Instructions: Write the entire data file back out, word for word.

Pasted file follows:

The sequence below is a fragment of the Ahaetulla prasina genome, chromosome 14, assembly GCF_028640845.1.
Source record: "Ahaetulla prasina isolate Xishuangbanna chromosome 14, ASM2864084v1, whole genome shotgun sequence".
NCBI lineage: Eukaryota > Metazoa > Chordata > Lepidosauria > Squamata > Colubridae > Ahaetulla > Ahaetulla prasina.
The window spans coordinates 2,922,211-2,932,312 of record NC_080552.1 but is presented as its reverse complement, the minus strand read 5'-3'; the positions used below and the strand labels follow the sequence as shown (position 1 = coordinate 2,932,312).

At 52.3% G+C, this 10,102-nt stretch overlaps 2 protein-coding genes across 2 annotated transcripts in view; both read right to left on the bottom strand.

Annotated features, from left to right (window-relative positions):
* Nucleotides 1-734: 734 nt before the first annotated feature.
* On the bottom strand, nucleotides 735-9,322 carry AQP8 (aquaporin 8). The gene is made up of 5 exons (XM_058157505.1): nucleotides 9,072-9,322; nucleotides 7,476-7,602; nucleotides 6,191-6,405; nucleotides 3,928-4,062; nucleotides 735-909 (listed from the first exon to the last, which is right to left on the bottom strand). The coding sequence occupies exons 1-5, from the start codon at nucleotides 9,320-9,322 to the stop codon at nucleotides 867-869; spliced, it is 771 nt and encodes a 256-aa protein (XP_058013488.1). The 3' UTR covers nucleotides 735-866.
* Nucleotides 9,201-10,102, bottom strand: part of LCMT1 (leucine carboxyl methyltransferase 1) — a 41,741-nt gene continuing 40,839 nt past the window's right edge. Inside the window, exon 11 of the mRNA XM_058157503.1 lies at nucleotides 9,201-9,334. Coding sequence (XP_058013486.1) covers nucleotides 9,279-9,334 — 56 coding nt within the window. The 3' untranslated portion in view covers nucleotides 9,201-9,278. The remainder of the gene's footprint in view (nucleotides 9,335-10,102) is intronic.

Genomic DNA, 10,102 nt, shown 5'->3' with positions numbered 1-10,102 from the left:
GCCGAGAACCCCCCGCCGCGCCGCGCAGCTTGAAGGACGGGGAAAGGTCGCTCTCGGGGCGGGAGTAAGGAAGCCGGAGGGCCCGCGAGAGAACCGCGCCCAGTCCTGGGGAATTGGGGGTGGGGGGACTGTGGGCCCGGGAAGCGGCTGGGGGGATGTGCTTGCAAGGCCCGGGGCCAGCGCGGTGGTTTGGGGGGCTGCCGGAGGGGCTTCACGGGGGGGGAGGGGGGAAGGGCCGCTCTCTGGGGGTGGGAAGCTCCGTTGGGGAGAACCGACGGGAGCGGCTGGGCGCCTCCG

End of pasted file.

The sequence below is a fragment of the Ahaetulla prasina genome, chromosome 14, assembly GCF_028640845.1.
Source record: "Ahaetulla prasina isolate Xishuangbanna chromosome 14, ASM2864084v1, whole genome shotgun sequence".
NCBI lineage: Eukaryota > Metazoa > Chordata > Lepidosauria > Squamata > Colubridae > Ahaetulla > Ahaetulla prasina.
The window spans coordinates 2,922,211-2,932,312 of record NC_080552.1 but is presented as its reverse complement, the minus strand read 5'-3'; the positions used below and the strand labels follow the sequence as shown (position 1 = coordinate 2,932,312).

At 52.3% G+C, this 10,102-nt stretch overlaps 2 protein-coding genes across 2 annotated transcripts in view; both read right to left on the bottom strand.

Annotated features, from left to right (window-relative positions):
* Nucleotides 1-734: 734 nt before the first annotated feature.
* On the bottom strand, nucleotides 735-9,322 carry AQP8 (aquaporin 8). The gene is made up of 5 exons (XM_058157505.1): nucleotides 9,072-9,322; nucleotides 7,476-7,602; nucleotides 6,191-6,405; nucleotides 3,928-4,062; nucleotides 735-909 (listed from the first exon to the last, which is right to left on the bottom strand). The coding sequence occupies exons 1-5, from the start codon at nucleotides 9,320-9,322 to the stop codon at nucleotides 867-869; spliced, it is 771 nt and encodes a 256-aa protein (XP_058013488.1). The 3' UTR covers nucleotides 735-866.
* Nucleotides 9,201-10,102, bottom strand: part of LCMT1 (leucine carboxyl methyltransferase 1) — a 41,741-nt gene continuing 40,839 nt past the window's right edge. Inside the window, exon 11 of the mRNA XM_058157503.1 lies at nucleotides 9,201-9,334. Coding sequence (XP_058013486.1) covers nucleotides 9,279-9,334 — 56 coding nt within the window. The 3' untranslated portion in view covers nucleotides 9,201-9,278. The remainder of the gene's footprint in view (nucleotides 9,335-10,102) is intronic.

Genomic DNA, 10,102 nt, shown 5'->3' with positions numbered 1-10,102 from the left:
GCCGAGAACCCCCCGCCGCGCCGCGCAGCTTGAAGGACGGGGAAAGGTCGCTCTCGGGGCGGGAGTAAGGAAGCCGGAGGGCCCGCGAGAGAACCGCGCCCAGTCCTGGGGAATTGGGGGTGGGGGGACTGTGGGCCCGGGAAGCGGCTGGGGGGATGTGCTTGCAAGGCCCGGGGCCAGCGCGGTGGTTTGGGGGGCTGCCGGAGGGGCTTCACGGGGGGGGAGGGGGGAAGGGCCGCTCTCTGGGGGTGGGAAGCTCCGTTGGGGAGAACCGACGGGAGCGGCTGGGCGCCTCCG